Hmm, okay, there is mouseover text there, I just saw it when archive diving to check something. My bad, I think some page rendering is breaking itself somehow here. I’ll have to keep an eye out for other occurrences so I can see if I can find what’s causing it! 😀
This one is my fault. One of the many updates to the site changes the way the mouseover text is setup. I simply put it in the wrong spot out of habit. It’s fixed now.
One question I do have is this: Is Dave going to just leave Inez’s abandonment of Lou hanging in the air, or will this come back at a later date? Whilst I suppose he might possibly have zombiefied and been a useless zombie that just moans and groans but doesn’t actually move, it would indeed be interesting if we get a better look at things from Inez’s point of view. 😀
I’m not really sure at this point. I like the idea of leaving it hanging and letting people draw their own conclusion. That just seems more realistic to me.
However, I’m still flirting with different ideas of how I’m going to develop Inez’ character. If I go certain route, I probably will need to address what happened from her perspective.
I must say that even though I’m not a huge fan of the new format, it really speeds things up for mobile.
Hey Noms, this isn’t really a “new format”, just some updates to the theme I’m using. It’s temporary, but it’ll probably be around for a bit. I think I’ll write up a blog about what I’m doing on the back-end, because there have been a few questions about it.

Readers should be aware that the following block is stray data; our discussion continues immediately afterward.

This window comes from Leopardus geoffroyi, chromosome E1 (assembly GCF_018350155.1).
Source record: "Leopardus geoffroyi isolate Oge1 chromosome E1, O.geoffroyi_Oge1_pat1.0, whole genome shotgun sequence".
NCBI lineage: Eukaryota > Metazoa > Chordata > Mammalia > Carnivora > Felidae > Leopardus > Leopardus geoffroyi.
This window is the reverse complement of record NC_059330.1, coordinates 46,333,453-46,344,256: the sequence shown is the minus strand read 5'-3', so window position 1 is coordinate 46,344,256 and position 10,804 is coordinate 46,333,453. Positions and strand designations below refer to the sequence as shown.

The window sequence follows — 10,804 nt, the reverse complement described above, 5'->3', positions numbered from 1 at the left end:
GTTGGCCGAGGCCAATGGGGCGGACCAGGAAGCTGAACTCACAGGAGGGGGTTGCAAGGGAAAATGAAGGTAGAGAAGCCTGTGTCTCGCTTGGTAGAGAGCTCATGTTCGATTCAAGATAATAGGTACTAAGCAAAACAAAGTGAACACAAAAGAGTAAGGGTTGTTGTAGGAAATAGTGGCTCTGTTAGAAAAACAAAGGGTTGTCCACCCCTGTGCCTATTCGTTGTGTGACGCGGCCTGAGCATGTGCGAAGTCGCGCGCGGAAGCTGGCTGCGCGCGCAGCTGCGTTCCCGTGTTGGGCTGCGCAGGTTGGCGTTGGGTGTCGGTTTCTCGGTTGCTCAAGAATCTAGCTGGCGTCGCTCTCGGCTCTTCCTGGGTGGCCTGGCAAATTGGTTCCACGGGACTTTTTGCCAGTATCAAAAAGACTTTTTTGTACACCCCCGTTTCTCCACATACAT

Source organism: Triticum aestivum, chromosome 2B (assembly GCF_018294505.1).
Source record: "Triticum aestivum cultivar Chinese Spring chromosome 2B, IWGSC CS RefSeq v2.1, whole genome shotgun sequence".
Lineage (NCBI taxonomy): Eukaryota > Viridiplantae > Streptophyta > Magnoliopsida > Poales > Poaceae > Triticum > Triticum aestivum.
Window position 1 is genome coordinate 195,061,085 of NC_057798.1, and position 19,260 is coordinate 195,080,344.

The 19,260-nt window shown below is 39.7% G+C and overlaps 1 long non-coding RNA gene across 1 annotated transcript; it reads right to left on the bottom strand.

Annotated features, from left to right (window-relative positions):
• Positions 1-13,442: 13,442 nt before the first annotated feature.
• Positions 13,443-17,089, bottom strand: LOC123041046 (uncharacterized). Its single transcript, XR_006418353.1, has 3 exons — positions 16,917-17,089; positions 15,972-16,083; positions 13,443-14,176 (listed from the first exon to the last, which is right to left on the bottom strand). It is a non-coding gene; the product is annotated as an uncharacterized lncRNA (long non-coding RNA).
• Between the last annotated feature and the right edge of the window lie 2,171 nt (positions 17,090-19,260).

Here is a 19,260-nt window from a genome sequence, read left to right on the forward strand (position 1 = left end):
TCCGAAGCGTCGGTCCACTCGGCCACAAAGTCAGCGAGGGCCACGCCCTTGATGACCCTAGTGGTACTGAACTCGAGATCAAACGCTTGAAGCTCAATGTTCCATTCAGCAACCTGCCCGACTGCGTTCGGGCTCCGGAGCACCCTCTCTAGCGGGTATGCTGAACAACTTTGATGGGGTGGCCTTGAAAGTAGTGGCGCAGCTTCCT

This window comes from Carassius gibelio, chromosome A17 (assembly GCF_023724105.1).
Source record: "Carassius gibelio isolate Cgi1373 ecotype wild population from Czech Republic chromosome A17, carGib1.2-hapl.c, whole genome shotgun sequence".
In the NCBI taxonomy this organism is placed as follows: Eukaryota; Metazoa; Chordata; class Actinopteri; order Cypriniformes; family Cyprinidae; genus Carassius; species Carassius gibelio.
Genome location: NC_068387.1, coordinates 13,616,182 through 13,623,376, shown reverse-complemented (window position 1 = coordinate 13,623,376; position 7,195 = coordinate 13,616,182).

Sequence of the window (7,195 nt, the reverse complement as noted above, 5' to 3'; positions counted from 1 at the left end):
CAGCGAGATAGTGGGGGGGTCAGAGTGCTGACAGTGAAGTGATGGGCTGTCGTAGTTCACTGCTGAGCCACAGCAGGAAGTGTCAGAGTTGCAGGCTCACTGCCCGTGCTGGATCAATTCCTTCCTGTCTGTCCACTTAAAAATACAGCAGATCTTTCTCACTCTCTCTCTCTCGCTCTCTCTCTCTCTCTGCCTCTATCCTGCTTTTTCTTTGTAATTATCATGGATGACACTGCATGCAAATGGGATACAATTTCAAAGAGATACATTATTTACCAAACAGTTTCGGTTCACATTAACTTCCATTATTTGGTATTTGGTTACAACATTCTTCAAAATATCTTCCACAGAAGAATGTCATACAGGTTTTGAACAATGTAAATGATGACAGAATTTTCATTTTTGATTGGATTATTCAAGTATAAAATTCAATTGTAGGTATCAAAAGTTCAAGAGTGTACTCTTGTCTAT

Had a similar experience a few years back. Fell in my driveway while unloading my snowblower from my truck after I took it out of storage. Broke my right leg just above the ankle when I landed on one of my ramps. Called for help a couple of times but when it was clear no-one was coming I got up and hobbled back into my house. Kind of infuriating to come crawling in though the door covered in snow and panting only to have my kids just kind of look at me funny and ask if I could take a look at the router because the wireless wasn’t working. (you just wait until your kids get a little older)
I don’t think I was in any immediate danger, probably could have lain their for a couple hours before hypothermia became a real danger and someone would have come looking for me eventually, but a man has his pride.
I have read stories about Inuit people, injured while hunting alone out on the ice, literally wearing the ends of fractured leg bones smooth by walking on broken limbs because they knew they didn’t have an option. It was move or die.
Adrenaline is great stuff, but as anyone can tell you, it doesn’t last very long and usually leaves you feeling even more exhausted. In the end I think it would come down to two things, your realistic understanding that you really don’t have a choice, and your will to survive. I think that a lot of people who “give up” in a survival situation have been programmed by works of fiction that someone or something will swoop in and save them at the last moment. They don’t really believe that their survival is purely dependent on them.
Although you do bring up another very interesting point. I knew a hunting guide many years ago who admitted that he always carried some illegally acquired synthetic opioid pain killers in his pack. His logic was that if he or a client were ever injured and in a situation where they needed to travel to get to help then they could use them to take the edge off the pain. Might be a good idea to make acquiring some of these a priority in an EOTW situation. Shouldn’t be too hard since a lot of people are on them these days. Course that opens up while new area of potential problems as far as potential addiction is concerned.
“Dad, once you’re done playing in the snow would you mind fixing the wi-fi?”
Hah! Got to love it.
Oh man, that’s an incredibly similar story, Damage. At least my kids were in bed when I did it, otherwise I probably would have gotten similar questions.
Uh oh do I sense a potential romance in the works 😀 !!!